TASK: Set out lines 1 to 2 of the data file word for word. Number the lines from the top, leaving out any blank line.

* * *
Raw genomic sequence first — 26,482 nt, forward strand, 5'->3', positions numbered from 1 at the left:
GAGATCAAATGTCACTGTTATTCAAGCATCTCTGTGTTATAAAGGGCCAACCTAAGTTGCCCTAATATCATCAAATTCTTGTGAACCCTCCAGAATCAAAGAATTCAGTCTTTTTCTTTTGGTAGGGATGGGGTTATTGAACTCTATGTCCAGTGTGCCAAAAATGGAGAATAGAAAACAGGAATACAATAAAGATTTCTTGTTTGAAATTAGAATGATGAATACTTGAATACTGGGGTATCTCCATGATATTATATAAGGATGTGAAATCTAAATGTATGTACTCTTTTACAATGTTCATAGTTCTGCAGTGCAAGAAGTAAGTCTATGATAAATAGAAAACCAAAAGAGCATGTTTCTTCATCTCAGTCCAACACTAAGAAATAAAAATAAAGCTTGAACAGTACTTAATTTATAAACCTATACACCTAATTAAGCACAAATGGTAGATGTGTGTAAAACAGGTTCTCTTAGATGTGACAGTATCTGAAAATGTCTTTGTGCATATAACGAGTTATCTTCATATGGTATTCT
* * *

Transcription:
Raw genomic sequence first — 26,482 nt, forward strand, 5'->3', positions numbered from 1 at the left:
GAGATCAAATGTCACTGTTATTCAAGCATCTCTGTGTTATAAAGGGCCAACCTAAGTTGCCCTAATATCATCAAATTCTTGTGAACCCTCCAGAATCAAAGAATTCAGTCTTTTTCTTTTGGTAGGGATGGGGTTATTGAACTCTATGTCCAGTGTGCCAAAAATGGAGAATAGAAAACAGGAATACAATAAAGATTTCTTGTTTGAAATTAGAATGATGAATACTTGAATACTGGGGTATCTCCATGATATTATATAAGGATGTGAAATCTAAATGTATGTACTCTTTTACAATGTTCATAGTTCTGCAGTGCAAGAAGTAAGTCTATGATAAATAGAAAACCAAAAGAGCATGTTTCTTCATCTCAGTCCAACACTAAGAAATAAAAATAAAGCTTGAACAGTACTTAATTTATAAACCTATACACCTAATTAAGCACAAATGGTAGATGTGTGTAAAACAGGTTCTCTTAGATGTGACAGTATCTGAAAATGTCTTTGTGCATATAACGAGTTATCTTCATATGGTATTCT